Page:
Review finds individual and family characteristics associated with need for urgent respite

shutterstock_14786077 mother playing with two young children

This review of literature set out to explore the issues relating to families relinquishing the support of their family member with learning disabilities, often at a point of crisis. The review looked at situations where the family member is placed by disability services in respite care until suitable permanent accommodation can be organised or indeed, at the resolution of the crisis, they are able to return to the family home.

The authors found that the literature indicated many families and carers felt that respite needs were not being met. They also suggest that certain individual and family characteristics appeared to be associated with the need for urgent respite, such as severe disability, poor support, and carer distress.

They found very few focusing on the issue of relinquishment of care which clearly makes it difficult to draw clear conclusions. The authors therefore extrapolated from the literature on respite and relinquishment in other client groups. They found that this pointed towards increased requests for respite as an early warning sign for relinquishment. In addition, challenging behaviors, poor coping and lack of support, dire financial concerns and carer distress were key factors that often led to relinquishment.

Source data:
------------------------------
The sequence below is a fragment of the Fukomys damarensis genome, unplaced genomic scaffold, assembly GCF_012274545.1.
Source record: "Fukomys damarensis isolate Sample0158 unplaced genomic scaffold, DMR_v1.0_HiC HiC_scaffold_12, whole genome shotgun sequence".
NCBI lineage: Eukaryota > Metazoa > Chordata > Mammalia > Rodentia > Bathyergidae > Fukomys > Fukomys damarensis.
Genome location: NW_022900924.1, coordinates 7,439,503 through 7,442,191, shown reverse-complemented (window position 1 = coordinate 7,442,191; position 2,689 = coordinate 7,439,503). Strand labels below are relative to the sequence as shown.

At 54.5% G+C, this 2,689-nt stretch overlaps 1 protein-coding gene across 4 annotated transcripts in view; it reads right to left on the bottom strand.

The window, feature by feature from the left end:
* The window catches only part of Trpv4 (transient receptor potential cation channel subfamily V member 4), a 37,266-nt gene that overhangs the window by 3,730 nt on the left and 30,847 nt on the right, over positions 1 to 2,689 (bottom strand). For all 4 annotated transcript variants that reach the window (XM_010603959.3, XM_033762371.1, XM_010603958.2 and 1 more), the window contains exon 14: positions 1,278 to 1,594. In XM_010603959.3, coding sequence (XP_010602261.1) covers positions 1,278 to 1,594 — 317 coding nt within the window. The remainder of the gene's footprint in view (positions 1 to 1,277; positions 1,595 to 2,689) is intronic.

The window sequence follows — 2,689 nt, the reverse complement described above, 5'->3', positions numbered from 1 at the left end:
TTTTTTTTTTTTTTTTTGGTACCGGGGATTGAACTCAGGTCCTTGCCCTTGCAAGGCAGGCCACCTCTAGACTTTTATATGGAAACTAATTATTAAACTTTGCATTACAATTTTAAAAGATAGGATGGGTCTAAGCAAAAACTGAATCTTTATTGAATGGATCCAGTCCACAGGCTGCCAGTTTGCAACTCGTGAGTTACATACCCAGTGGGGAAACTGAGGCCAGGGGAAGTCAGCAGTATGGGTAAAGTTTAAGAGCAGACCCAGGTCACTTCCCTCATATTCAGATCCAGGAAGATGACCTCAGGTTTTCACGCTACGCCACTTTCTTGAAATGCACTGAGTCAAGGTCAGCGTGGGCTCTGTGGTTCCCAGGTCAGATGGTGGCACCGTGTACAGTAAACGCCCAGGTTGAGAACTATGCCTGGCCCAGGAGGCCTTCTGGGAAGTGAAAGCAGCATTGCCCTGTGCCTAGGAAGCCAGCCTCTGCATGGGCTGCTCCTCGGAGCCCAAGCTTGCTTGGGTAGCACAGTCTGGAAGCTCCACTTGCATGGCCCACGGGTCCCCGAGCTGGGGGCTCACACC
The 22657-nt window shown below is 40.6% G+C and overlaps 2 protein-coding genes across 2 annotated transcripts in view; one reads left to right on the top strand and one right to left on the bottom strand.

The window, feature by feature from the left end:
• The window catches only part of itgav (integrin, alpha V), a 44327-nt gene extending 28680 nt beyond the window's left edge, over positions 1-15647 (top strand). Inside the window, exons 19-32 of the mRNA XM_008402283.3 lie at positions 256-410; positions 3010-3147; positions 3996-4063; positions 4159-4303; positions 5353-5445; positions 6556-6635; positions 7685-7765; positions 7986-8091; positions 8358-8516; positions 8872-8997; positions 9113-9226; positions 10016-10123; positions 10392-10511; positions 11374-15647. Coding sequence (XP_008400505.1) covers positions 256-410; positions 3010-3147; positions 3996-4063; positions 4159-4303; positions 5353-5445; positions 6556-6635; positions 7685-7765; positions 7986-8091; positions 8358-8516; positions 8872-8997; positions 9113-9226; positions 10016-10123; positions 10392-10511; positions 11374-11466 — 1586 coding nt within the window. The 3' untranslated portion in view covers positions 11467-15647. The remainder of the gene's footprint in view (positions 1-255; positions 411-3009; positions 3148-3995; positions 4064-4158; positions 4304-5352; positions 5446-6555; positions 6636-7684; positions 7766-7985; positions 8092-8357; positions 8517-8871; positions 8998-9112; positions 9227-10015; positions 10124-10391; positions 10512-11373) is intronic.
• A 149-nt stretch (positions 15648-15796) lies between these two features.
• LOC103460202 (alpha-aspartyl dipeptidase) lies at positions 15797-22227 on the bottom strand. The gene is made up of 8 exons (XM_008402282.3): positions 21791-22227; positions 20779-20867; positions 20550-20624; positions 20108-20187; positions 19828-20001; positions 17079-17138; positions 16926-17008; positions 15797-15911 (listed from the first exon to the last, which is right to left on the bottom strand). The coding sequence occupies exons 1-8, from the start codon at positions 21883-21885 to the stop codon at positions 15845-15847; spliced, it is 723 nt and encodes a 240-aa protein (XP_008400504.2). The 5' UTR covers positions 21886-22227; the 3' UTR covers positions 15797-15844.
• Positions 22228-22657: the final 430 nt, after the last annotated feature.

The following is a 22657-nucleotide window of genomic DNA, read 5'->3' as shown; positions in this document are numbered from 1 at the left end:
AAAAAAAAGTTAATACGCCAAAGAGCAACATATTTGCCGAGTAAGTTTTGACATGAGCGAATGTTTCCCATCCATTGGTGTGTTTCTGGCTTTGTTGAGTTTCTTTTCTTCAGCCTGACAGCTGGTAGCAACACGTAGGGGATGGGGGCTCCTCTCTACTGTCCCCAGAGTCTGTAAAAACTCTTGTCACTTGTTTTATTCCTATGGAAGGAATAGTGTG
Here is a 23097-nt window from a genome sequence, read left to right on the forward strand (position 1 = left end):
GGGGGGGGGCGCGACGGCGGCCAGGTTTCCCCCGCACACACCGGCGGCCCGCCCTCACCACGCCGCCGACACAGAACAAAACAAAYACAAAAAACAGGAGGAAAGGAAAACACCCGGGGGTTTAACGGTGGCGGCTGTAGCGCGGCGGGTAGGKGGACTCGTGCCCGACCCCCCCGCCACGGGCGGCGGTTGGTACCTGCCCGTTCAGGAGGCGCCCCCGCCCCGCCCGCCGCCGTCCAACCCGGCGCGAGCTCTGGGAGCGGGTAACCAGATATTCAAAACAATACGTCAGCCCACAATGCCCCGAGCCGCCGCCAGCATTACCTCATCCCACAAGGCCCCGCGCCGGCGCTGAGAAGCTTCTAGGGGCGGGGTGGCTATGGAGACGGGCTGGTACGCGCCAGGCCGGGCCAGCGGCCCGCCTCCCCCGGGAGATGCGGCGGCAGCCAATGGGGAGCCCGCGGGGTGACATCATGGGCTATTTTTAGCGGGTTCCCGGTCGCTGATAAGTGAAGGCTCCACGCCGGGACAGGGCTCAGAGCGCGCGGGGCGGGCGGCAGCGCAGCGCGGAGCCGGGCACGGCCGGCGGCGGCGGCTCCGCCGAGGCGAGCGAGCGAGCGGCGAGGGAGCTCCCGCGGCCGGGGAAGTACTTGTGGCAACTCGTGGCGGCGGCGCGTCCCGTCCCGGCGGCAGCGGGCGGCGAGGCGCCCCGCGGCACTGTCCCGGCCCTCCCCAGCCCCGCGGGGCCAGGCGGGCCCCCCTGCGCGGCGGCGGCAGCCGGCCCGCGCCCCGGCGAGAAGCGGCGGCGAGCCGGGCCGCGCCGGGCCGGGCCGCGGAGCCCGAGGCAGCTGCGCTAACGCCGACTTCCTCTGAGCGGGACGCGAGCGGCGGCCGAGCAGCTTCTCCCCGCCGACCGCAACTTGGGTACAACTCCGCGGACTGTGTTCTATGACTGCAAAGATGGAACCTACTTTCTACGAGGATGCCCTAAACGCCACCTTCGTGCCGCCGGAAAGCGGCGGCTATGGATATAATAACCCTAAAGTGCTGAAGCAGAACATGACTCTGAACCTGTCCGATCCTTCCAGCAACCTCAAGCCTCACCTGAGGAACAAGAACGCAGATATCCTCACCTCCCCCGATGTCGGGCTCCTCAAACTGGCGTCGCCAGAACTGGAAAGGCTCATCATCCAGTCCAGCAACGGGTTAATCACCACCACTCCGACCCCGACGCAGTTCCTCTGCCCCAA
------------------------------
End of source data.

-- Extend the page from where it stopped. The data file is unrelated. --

Positive interventions found to be helpful in supporting  families considering relinquishment or who had relinquished care were active support and cognitive behavioral therapy.

The authors conclude that respite allocations must be regular and planned in accordance to the needs of families if they are to maximise their benefit from such services. Given the paucity of literature, they also call for more research on this issue to expand the current knowledge base and to identify strategies support families more effectively.

Respite and Parental Relinquishment of Care: A Comprehensive Review of the Available Literature, Nankervis, K  et al., in Journal of Policy and Practice in Intellectual Disabilities, 8: 150–162

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John Northfield

After qualifying as a social worker, John worked in community learning disability teams before getting involved in a number of long-stay hospital closure programmes, working to develop individual plans for people moving into their own homes. He worked for BILD, helping to develop the Quality Network and was editorial lead for the NHS electronic library learning disabilities specialist collection. This led him to found the Learning Disabilities Elf site with Andre Tomlin as a way of making the evidence accessible to practitioners in health and social care. Most recently he has worked as part of Mencap's national quality team and also been involved in a number of national website developments, including the General Medical Council's learning disabilities site.

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